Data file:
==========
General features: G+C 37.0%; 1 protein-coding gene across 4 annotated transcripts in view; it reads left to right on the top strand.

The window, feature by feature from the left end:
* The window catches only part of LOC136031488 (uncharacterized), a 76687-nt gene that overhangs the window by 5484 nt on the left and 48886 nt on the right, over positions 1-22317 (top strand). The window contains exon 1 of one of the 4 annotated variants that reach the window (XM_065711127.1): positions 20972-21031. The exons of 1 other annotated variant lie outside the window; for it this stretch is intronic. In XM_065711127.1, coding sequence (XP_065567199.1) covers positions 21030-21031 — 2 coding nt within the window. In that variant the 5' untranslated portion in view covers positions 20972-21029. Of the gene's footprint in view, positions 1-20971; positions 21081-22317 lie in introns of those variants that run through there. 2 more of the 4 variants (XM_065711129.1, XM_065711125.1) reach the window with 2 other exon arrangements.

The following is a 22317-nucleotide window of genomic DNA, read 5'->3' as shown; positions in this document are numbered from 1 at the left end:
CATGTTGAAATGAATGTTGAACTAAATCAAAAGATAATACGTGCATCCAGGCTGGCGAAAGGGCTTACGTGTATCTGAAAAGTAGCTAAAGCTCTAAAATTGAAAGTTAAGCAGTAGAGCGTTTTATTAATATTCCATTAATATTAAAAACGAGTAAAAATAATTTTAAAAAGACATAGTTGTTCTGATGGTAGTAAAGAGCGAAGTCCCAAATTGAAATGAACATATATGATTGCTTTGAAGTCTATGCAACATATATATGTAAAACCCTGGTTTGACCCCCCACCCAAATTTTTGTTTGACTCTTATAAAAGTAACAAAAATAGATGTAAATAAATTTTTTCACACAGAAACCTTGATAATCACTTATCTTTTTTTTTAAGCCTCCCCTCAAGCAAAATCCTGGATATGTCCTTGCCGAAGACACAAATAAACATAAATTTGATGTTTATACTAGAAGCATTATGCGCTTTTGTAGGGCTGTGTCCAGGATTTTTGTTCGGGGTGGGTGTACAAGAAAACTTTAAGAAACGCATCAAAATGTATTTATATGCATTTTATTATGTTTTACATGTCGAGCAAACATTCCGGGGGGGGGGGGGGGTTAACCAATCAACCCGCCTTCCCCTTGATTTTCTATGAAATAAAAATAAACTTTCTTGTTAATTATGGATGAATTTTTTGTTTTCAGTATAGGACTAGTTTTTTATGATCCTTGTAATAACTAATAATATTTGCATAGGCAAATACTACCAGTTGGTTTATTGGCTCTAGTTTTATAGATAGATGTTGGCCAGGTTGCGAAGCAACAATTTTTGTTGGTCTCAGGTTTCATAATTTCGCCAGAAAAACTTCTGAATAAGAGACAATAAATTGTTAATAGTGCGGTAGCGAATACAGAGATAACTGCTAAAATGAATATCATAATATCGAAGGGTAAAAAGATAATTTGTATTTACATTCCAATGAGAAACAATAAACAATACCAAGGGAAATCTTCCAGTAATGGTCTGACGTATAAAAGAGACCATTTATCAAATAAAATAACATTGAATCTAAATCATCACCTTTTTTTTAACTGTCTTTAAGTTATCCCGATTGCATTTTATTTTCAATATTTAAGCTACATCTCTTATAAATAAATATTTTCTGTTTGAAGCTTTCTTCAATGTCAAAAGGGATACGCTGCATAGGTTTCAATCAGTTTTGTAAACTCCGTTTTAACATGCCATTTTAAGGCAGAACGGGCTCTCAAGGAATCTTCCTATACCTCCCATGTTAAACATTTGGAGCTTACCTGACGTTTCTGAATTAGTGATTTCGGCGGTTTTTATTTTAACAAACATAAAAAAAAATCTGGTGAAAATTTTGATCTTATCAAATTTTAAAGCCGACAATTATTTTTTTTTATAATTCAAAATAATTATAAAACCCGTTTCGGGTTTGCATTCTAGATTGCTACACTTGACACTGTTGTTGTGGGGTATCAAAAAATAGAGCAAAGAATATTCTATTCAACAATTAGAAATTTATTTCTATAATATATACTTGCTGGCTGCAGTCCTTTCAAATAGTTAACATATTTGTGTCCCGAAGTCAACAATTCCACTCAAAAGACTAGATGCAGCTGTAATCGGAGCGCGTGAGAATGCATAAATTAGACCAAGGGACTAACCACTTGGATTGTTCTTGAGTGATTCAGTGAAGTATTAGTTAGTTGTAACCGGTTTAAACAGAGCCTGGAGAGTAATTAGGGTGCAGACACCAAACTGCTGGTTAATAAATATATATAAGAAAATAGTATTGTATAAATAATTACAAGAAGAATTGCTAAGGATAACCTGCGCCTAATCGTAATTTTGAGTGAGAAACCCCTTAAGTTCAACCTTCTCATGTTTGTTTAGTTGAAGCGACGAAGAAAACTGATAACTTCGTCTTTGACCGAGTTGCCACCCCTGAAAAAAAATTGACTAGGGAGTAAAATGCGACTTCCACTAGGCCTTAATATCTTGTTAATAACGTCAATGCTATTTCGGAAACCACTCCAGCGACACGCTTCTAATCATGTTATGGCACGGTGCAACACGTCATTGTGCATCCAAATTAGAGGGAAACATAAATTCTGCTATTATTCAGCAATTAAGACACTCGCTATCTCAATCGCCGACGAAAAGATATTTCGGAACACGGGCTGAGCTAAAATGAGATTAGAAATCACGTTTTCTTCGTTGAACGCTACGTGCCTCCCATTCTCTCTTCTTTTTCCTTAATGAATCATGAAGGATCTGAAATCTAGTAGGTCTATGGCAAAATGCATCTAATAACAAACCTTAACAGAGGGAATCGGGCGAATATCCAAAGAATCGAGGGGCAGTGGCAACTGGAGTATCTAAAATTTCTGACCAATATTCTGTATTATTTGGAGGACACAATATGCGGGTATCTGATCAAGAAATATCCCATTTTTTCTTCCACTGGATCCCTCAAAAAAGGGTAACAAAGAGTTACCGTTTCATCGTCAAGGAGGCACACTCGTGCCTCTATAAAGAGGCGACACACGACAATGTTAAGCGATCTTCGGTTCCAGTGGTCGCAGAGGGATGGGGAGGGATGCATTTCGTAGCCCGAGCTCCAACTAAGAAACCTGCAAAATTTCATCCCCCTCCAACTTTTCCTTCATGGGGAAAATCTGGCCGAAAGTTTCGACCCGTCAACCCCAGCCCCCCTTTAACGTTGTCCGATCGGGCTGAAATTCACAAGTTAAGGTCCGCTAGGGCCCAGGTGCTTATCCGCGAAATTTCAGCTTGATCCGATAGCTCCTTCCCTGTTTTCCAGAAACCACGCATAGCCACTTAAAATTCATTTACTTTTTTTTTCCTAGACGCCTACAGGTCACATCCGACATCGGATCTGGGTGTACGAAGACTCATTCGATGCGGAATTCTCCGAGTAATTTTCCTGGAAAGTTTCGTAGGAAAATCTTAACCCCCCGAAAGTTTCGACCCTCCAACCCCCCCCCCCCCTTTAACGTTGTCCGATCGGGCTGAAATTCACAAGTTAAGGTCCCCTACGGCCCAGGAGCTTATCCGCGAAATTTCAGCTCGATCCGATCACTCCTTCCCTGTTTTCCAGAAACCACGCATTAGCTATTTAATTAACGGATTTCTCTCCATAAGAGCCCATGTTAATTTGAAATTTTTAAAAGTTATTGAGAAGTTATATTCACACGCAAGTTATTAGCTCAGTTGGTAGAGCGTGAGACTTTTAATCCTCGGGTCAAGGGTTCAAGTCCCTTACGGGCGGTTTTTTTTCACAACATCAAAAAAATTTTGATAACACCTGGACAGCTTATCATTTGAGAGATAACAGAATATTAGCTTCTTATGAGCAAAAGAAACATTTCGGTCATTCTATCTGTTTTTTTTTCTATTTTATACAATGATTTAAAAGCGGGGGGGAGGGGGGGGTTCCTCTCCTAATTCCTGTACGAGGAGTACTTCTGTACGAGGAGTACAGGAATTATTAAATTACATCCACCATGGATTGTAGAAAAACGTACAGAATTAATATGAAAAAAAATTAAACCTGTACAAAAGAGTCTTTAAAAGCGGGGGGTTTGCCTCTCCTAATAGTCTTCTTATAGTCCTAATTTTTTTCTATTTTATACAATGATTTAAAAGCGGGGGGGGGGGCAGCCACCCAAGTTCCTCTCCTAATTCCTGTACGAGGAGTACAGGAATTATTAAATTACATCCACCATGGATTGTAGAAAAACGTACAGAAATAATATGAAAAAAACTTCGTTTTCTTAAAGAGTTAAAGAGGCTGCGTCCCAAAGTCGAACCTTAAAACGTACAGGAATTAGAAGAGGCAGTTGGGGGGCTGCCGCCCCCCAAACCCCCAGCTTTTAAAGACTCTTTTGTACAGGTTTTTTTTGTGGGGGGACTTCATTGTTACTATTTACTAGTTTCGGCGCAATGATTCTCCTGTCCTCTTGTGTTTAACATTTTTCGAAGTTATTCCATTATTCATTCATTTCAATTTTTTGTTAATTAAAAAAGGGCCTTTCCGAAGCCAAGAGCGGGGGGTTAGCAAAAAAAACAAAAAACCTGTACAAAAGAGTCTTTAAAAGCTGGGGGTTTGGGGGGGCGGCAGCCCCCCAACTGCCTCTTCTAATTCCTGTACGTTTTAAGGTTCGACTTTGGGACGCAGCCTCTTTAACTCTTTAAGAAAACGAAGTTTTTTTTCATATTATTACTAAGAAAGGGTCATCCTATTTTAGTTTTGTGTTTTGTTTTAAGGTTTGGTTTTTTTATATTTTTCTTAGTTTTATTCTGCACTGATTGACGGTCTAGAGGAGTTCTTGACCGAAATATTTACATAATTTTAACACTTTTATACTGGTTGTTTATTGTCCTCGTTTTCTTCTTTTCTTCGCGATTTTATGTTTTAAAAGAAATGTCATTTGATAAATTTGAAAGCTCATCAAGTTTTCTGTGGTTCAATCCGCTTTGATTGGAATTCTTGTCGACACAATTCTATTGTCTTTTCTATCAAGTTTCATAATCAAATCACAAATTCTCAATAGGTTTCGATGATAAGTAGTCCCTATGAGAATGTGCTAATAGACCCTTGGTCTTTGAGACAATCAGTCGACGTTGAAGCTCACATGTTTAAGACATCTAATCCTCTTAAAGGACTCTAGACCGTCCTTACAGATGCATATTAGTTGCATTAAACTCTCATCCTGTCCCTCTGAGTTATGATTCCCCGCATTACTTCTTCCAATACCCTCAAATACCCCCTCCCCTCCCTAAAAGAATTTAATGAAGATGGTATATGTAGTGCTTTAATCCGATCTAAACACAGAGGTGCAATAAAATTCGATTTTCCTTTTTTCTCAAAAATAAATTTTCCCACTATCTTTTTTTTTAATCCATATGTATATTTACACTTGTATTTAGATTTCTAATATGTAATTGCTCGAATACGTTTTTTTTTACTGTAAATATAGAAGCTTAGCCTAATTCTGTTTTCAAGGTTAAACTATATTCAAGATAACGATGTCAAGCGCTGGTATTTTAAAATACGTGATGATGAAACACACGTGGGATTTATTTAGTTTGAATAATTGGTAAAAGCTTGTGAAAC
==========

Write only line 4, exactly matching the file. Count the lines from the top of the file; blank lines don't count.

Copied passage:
The following is a 22317-nucleotide window of genomic DNA, read 5'->3' as shown; positions in this document are numbered from 1 at the left end: